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New Ground 63

March - April, 1999


  • Africa's HOPE Against Globalization: Rep. Jesse Jackson Jr.'s Progressive Alternative to NAFTA for Africa by Bill Dixon
  • Legislative Sidebar
  • Other News by Bob Roman
  • Healthcare Action Week
    Chicago Municipal Elections
    Local Lad Makes Good

    Africa's HOPE Against Globalization:

    Rep. Jesse Jackson Jr.'s Progressive Alternative to NAFTA for Africa

    by Bill Dixon

    HR 434 is called the African Growth and Opportunity Act (a.k.a. NAFTA for Africa) and it candidly proposes that the economies of the sub-Saharan nations reorganize solely on the principle of maximum profits for multinational capital. Modeled after NAFTA, the proposal would make corporate earnings the first and last words on virtually every dimension of economic development throughout the region. Unlike the original NAFTA, however, this bill faces a rival proposal from the progressive Left. It's called HR 772, the Human Rights Opportunity Partnership and Empowerment (HOPE) for Africa Act, and it's sponsored by Chicago Congressman Jesse Jackson, Jr. (2nd District).

    Dubbing it the "Africa Recolonization Act", Jackson led one hundred and eighty-six members of Congress in voting against the NAFTA-for-Africa bill a year ago. The bill passed the House but stalled in the Senate. An even nastier version of the measure has been reintroduced this year.

    As before, the new NAFTA-for-Africa bill demands drastic cuts in public spending (including education and health care funding), sweeping schemes for the wholesale privatization of public services and state assets, and assorted bonanzas for foreign investors by way of giant tax breaks and the general slackening of labor, consumer, and environmental regulations. The bill makes no serious commitments to debt relief, and the latest version keeps silent about US aid as well as basic human rights standards. The growth and opportunity part of the African NAFTA really means the rapid expansion of the labor intensive export sectors, mainly clothing and textiles in addition to natural resources. Meanwhile, the sub-Saharan home markets are to be filled by non-African imports, which will help to keep living standards as low as possible relative to the higher productivity, and ultimately tighten Africas overall economic dependency on the U.S. and Europe.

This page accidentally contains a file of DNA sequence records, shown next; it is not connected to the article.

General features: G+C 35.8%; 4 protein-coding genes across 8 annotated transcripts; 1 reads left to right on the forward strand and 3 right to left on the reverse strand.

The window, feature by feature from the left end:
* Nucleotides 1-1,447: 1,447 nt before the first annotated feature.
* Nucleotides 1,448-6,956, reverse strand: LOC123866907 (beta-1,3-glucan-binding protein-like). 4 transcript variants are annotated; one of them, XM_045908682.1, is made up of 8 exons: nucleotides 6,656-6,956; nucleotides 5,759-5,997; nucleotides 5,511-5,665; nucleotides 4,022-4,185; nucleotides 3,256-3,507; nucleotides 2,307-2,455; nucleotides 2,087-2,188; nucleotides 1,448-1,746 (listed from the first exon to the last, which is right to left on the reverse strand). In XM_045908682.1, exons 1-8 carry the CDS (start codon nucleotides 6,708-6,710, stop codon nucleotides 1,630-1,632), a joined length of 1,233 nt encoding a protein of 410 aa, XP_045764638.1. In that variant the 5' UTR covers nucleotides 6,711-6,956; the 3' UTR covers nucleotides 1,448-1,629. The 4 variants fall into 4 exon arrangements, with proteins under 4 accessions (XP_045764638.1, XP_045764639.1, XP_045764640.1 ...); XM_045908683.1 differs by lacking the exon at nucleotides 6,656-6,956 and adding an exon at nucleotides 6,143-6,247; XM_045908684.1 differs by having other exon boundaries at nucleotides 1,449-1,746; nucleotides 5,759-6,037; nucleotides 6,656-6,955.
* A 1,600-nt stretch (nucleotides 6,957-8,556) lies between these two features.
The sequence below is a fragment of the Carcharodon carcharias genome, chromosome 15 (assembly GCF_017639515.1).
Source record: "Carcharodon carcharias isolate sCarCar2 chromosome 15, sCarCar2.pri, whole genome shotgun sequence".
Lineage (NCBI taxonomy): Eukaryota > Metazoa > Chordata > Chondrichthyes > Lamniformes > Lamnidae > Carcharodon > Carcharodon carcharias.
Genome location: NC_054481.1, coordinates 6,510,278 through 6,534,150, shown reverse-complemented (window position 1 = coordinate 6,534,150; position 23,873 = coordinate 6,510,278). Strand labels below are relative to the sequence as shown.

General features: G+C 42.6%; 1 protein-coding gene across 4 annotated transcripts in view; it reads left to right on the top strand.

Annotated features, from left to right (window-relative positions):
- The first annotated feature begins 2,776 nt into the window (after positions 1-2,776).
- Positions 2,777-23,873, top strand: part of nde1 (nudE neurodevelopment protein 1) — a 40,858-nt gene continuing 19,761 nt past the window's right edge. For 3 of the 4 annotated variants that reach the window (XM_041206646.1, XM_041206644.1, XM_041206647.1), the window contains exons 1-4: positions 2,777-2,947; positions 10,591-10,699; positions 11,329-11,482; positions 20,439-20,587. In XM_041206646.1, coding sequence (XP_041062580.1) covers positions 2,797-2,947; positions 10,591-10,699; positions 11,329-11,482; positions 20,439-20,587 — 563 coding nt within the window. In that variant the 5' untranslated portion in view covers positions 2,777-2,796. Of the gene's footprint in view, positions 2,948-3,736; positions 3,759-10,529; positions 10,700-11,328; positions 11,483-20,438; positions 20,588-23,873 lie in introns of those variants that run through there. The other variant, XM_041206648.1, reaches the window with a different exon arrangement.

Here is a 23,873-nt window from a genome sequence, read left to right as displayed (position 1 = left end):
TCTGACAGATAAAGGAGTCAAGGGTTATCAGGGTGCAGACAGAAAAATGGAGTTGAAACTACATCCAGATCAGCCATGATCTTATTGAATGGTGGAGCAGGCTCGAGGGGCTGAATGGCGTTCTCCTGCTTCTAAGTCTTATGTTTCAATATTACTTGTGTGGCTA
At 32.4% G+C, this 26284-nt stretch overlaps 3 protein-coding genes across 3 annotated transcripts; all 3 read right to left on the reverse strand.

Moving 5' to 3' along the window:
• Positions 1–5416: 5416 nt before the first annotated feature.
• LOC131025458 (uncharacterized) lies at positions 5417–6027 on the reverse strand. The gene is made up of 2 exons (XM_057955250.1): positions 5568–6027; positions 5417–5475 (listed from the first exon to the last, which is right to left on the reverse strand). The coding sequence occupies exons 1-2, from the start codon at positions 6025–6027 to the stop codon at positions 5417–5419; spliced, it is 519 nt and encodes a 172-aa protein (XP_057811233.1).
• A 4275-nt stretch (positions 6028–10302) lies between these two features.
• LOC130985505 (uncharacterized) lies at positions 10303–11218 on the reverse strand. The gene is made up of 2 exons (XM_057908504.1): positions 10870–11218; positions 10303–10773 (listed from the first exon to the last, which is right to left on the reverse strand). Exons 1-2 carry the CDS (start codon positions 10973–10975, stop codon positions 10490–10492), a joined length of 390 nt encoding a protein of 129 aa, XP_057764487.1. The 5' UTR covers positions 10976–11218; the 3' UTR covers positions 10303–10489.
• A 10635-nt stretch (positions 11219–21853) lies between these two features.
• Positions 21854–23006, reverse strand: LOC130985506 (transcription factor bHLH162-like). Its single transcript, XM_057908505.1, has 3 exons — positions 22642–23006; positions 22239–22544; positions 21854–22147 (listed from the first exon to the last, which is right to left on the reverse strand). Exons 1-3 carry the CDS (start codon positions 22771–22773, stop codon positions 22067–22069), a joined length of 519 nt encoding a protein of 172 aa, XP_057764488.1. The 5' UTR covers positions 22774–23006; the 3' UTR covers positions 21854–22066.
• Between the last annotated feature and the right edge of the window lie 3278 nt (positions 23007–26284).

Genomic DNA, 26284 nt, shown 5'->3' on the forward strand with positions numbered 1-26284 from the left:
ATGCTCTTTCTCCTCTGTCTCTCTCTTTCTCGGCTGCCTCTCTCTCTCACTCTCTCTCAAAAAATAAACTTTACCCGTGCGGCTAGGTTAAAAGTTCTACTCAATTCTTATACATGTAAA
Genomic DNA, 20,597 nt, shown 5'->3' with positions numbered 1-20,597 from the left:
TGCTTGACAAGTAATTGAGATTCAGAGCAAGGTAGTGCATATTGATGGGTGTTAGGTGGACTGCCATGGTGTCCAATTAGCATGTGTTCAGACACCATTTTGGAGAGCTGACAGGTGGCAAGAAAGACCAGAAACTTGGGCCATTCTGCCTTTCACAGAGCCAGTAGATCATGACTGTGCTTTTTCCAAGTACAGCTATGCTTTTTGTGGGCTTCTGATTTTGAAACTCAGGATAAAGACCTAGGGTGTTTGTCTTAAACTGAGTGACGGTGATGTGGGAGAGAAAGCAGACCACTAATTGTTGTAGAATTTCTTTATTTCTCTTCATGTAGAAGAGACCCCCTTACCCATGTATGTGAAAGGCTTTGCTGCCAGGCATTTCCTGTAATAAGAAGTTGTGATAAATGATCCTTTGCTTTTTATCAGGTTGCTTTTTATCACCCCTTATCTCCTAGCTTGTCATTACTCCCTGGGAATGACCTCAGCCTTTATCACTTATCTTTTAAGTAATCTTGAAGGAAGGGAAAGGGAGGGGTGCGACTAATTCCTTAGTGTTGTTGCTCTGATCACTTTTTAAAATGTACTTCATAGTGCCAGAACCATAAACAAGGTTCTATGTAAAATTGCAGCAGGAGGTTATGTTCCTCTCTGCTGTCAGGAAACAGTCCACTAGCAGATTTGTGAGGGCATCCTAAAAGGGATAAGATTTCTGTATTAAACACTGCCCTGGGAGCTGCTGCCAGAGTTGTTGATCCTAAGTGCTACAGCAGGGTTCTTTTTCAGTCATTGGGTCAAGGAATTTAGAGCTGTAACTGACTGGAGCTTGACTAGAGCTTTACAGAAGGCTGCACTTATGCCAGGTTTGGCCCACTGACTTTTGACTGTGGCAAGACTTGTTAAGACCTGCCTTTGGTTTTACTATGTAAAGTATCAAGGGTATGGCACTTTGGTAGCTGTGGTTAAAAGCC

Yet as bad as a NAFTA-for-Africa would be, it's still hard to beat something with nothing. Policy makers today face enormous pressure from anxious business and (often legitimate) political interests to negotiate some sort of trade agreement between the U.S. and the sub-Saharan region, an area all too dependent on foreign investment. Fortunately, this time the Left has a serious alternative in Jackson's HOPE bill which, even if watered down, would still be an historic departure for US trade policy.

    While opening a level of preferred access between U.S. and African markets, HOPE would also mandate that basic labor and environmental standards for the region be developed and enforced. In particular, the bill takes a firm stand against the expanded use of guest workers from Asia, who are now flown into production for export centers which use little if any home labor, a striking similarity to Central Americas maquiladora zones. The HOPE bill would put tight restrictions on imports from Africa made by non-African workers. This would be a small but notable first for U.S. trade policy, and a direct challenge to the brave new capitalist vision of flexible labor markets, where multinationals jump workers across borders and even continents to escape regulation and union organizing, all the while furthering the social control of management over labor at factories far from home.

    Crucially, the HOPE bill would also tie increased trade to increased aid. In 1996, thanks to the Republican majority, the line item for US aid to Africa was eliminated, making Africa the only region in the world without any guaranteed level of U.S. support. Jackson's bill would restore previous levels of aid guarantees to Africa, and channel money for specific needs like education, agriculture, health care, etc. Administering the new aid would be a network of government officials, non-governmental organizations, and citizen groups, with the aim of making US aid a serious commitment to the region instead a mere a tool of short term shifts in U.S. foreign policy. The bill also provides specific funding for combating the AIDS epidemic in the region, where the disease has been devastating on an awesome scale and continues to threaten the lives of millions who for now go without the help of any serious international policy.

    Perhaps most importantly, the HOPE bill seeks to eliminate the regions $230 billion of external debt. The servicing of that debt currently takes up to twenty percent of the regions export earnings (not including South Africa). This, of course, would the first time in the U.S. that expanded trade was directly linked to significant debt relief. Obviously, it is a linkage which is long overdue and it should be pushed as far as possible and then some. Even within corporate and financial circles there is a growing realization that the crushing weight of foreign debt in the developing world doesn't discipline emerging economies so much as cripple them and that, yes, maybe something could actually be done about that. Still, this remains the most controversial feature of HOPE and the least likely to pass (that is, unless the AFL-CIO and the rest of the fair trade camp were to recognize the importance of it and decide to exert on its behalf some of the same political muscle which defeated fast track).